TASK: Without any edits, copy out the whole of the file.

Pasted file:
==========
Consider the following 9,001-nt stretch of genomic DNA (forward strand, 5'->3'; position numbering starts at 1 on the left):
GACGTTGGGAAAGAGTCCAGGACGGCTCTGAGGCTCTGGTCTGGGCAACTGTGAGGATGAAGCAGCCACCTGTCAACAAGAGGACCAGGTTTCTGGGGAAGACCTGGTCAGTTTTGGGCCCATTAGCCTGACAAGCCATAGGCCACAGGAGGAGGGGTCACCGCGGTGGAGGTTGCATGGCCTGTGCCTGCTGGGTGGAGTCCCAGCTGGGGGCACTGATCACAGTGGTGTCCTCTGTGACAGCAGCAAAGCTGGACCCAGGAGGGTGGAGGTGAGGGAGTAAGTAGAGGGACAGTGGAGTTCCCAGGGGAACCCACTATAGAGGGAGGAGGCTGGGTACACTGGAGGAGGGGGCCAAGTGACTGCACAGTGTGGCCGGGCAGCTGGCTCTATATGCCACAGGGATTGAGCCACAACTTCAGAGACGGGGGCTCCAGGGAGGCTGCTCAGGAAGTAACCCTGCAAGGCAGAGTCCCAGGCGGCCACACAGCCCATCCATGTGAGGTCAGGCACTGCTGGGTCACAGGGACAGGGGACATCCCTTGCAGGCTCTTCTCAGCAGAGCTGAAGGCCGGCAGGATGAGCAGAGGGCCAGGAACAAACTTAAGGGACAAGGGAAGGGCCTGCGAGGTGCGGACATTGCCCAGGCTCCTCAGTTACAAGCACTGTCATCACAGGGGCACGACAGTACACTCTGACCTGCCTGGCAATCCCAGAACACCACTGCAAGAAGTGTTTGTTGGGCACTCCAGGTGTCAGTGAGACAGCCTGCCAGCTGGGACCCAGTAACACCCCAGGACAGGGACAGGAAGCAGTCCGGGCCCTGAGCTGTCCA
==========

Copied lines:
Consider the following 9,001-nt stretch of genomic DNA (forward strand, 5'->3'; position numbering starts at 1 on the left):
GACGTTGGGAAAGAGTCCAGGACGGCTCTGAGGCTCTGGTCTGGGCAACTGTGAGGATGAAGCAGCCACCTGTCAACAAGAGGACCAGGTTTCTGGGGAAGACCTGGTCAGTTTTGGGCCCATTAGCCTGACAAGCCATAGGCCACAGGAGGAGGGGTCACCGCGGTGGAGGTTGCATGGCCTGTGCCTGCTGGGTGGAGTCCCAGCTGGGGGCACTGATCACAGTGGTGTCCTCTGTGACAGCAGCAAAGCTGGACCCAGGAGGGTGGAGGTGAGGGAGTAAGTAGAGGGACAGTGGAGTTCCCAGGGGAACCCACTATAGAGGGAGGAGGCTGGGTACACTGGAGGAGGGGGCCAAGTGACTGCACAGTGTGGCCGGGCAGCTGGCTCTATATGCCACAGGGATTGAGCCACAACTTCAGAGACGGGGGCTCCAGGGAGGCTGCTCAGGAAGTAACCCTGCAAGGCAGAGTCCCAGGCGGCCACACAGCCCATCCATGTGAGGTCAGGCACTGCTGGGTCACAGGGACAGGGGACATCCCTTGCAGGCTCTTCTCAGCAGAGCTGAAGGCCGGCAGGATGAGCAGAGGGCCAGGAACAAACTTAAGGGACAAGGGAAGGGCCTGCGAGGTGCGGACATTGCCCAGGCTCCTCAGTTACAAGCACTGTCATCACAGGGGCACGACAGTACACTCTGACCTGCCTGGCAATCCCAGAACACCACTGCAAGAAGTGTTTGTTGGGCACTCCAGGTGTCAGTGAGACAGCCTGCCAGCTGGGACCCAGTAACACCCCAGGACAGGGACAGGAAGCAGTCCGGGCCCTGAGCTGTCCA